It’s been a tough season for Baldwin, who was sidelined for most of training camp and all of the preseason with a hamstring injury; had his front teeth knocked out in the season opener against the Cardinals; injured a shoulder in practice that forced him to miss a game; and then got the ankle injury when another player fell into his leg while he was blocking on a punt return.
“It’s been frustrating,” he said. “But that happens. It’s the game of football. So I’ve just got to move on and keep going forward.”
Walter Thurmond. The third-year cornerback completed his second week of practice, and Carroll said the decision on whether Thurmond is added to the 53-man roster will be made before game time.
“Walter had a great week, and he’s had two good weeks. He’s been impressive out here,” Carroll said.
Thurmond began the season on the physically-unable-to-perform list after having surgery on his left leg twice in a five-month period – the second coming in March. He could practice next week, as well, before the team has to determine if he’ll be added to the roster.
Kyle Rudolph. The Vikings’ leader in offensive touchdowns is not Percy Harvin, or even Adrian Peterson. It’s the second-year tight end from Notre Dame. Rudolph is getting more opportunities because former Seahawks tight end John Carlson is sidelined with concussion-like symptoms, and making the most of them with five TD catches among his 27 receptions for 242 yards.
“For a (young) player, he’s got a lot of savvy,” Seahawks defensive coordinator Gus Bradley said. “The running game is so big for them, that’s where it all starts. They get you where it’s run, run and he’s blocking out and blocking out. Next thing you know, he blocks out and flips out and gets open – especially down in the red zone.”
Rudolph’s scoring plays have come on passes of 6, 1, 2, 15 and 1 yards.
“He’s a big body-type tight end who gets on you and uses his strength on you,” Bradley said of the 6-foot-6, 258-pound Rudolph.
The official end-of-the-week status report, as issued by the team:
WR Braylon Edwards (knee)
DT Jason Jones (ankle)
OG James Carpenter (illness)
DL Greg Scruggs (oblique)
CB Byron Maxwell (hamstring)
RB Marshawn Lynch (back)
WR Doug Baldwin (ankle)
OG John Moffitt (knee)
DT Alan Branch (not injury related)
Branch was excused from practice today because of a death in his family, but he is scheduled to be back and play on Sunday. Scruggs returned to practice after sitting out yesterday to rest a strained oblique and Carroll said he is ready to go for Sunday. Carpenter left the field during practice, so his status is uncertain.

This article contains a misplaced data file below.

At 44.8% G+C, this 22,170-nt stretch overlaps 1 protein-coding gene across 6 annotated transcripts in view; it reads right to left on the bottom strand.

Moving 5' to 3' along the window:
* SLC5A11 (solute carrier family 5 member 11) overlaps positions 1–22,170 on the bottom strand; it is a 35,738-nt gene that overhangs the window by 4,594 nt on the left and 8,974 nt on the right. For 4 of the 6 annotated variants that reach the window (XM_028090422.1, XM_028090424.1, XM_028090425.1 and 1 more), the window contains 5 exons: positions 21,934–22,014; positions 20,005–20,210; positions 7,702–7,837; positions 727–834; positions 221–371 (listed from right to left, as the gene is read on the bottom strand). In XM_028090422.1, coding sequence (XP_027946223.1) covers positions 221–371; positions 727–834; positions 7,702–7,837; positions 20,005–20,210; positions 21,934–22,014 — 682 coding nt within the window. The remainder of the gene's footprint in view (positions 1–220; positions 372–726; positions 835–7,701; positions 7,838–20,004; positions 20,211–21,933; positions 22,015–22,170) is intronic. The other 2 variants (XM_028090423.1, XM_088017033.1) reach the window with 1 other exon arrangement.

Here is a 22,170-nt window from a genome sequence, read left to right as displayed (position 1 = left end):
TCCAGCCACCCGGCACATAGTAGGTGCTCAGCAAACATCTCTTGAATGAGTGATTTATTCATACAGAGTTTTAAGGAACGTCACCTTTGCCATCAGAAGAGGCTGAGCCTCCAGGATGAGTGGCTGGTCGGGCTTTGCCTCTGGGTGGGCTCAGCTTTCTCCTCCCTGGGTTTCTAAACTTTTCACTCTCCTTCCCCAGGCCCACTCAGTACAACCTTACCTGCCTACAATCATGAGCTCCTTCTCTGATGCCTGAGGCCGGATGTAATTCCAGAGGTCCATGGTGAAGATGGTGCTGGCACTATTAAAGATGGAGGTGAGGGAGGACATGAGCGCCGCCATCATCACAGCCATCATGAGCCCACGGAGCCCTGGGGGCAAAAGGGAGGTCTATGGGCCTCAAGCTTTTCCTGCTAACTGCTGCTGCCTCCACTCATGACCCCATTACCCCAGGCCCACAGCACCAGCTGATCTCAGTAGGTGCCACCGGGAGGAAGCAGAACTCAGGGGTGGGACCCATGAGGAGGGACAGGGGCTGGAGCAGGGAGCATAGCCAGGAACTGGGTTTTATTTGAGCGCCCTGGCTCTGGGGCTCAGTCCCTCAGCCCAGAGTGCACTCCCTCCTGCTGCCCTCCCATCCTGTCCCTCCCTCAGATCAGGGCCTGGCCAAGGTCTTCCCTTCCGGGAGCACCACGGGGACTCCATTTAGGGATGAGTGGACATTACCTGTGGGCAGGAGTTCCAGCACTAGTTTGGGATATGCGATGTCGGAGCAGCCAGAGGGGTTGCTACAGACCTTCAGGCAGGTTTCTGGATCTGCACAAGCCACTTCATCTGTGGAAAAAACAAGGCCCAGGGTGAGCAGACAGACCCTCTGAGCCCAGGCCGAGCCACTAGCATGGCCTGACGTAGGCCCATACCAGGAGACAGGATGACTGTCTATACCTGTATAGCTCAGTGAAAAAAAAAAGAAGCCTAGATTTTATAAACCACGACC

For the Vikings:
TE John Carlson (concussion)
S Mistral Raymond (ankle)
RB Adrian Peterson (ankle)
CB Antoine Winfield (knee)
WR Percy Harvin (hamstring)
DT Fred Evans (knee)
DT Letroy Guion (ribs)
LB Erin Henderson (elbow)
P Chris Kluwe (left knee)
QB Christian Ponder (knee)
Peterson did not practice today because of soreness in his left ankle, but Vikings coach Leslie Frazier told reporters who cover the team, “He’ll be ready to go on Sunday. We just wanted to give him a little rest prior to the game.”
When Carroll was asked about Harvin’s status, he offered, “He’s going. He’s playing. I’ll help you out on that one.”
STAT DU JOUR
The Seahawks have had mixed results in defending tight ends this season. With Rudolph coming to town, here’s a look at how opposing tight ends have fared against the Seattle defense in the first eight games:
Player, team vs. Seahawks Season totals
Jeff King, Cardinals 2-8 11-102
Jason Witten, Cowboys 4-58 51-487
Jermichael Finley, Packers 4-60 28-265
Lance Kendricks, Rams 2-22 20-165
Greg Olsen, Panthers 2-37 29-347
Rob Gronkowski, Patriots 6-61 43-580
Vernon Davis, 49ers 0-0 25-374
Brandon Pettigrew, Lions 7-74 38-374
The players will hold a walkthrough on Saturday morning.